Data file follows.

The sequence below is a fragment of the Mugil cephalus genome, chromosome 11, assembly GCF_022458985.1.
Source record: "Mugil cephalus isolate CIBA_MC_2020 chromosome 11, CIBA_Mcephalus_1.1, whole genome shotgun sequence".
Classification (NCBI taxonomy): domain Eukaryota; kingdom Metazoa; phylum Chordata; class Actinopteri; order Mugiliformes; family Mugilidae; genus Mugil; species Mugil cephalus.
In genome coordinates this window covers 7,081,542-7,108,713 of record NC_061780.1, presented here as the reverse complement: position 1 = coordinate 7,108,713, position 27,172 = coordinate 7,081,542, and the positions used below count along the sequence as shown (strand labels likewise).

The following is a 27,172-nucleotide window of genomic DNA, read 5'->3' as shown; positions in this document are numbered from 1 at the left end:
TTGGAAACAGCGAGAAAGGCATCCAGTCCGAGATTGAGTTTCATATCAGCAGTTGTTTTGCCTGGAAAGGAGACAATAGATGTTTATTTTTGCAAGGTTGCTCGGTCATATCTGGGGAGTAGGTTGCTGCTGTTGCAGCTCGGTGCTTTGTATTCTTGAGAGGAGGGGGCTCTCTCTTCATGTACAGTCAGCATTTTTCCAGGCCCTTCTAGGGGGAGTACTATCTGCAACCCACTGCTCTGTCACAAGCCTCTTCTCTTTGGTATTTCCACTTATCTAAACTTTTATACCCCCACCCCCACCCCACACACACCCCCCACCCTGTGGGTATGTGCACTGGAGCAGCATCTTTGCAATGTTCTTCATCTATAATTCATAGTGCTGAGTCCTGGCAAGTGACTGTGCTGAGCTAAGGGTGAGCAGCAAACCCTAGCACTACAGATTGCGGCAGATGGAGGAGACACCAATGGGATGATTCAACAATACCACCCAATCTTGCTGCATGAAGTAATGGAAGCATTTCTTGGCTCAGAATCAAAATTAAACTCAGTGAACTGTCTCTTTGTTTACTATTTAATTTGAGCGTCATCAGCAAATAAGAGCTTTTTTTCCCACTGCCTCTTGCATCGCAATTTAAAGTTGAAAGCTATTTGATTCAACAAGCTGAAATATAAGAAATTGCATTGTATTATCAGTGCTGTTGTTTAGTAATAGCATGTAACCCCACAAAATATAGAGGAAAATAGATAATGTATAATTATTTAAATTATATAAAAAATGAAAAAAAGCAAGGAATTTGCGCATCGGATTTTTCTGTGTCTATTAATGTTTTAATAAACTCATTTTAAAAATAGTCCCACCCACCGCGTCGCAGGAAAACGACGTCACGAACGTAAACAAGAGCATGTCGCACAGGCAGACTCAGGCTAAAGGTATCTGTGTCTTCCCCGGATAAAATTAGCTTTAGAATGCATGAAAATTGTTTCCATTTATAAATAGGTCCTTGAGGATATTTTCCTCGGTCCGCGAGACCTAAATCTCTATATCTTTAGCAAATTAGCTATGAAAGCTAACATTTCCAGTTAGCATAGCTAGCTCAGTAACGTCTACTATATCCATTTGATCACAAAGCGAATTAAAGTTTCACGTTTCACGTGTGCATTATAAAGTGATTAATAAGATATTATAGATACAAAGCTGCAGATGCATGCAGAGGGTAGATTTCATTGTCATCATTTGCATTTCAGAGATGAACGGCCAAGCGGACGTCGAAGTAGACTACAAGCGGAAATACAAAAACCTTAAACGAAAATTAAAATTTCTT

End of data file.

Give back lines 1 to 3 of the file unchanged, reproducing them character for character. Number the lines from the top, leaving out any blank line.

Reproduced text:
The sequence below is a fragment of the Mugil cephalus genome, chromosome 11, assembly GCF_022458985.1.
Source record: "Mugil cephalus isolate CIBA_MC_2020 chromosome 11, CIBA_Mcephalus_1.1, whole genome shotgun sequence".
Classification (NCBI taxonomy): domain Eukaryota; kingdom Metazoa; phylum Chordata; class Actinopteri; order Mugiliformes; family Mugilidae; genus Mugil; species Mugil cephalus.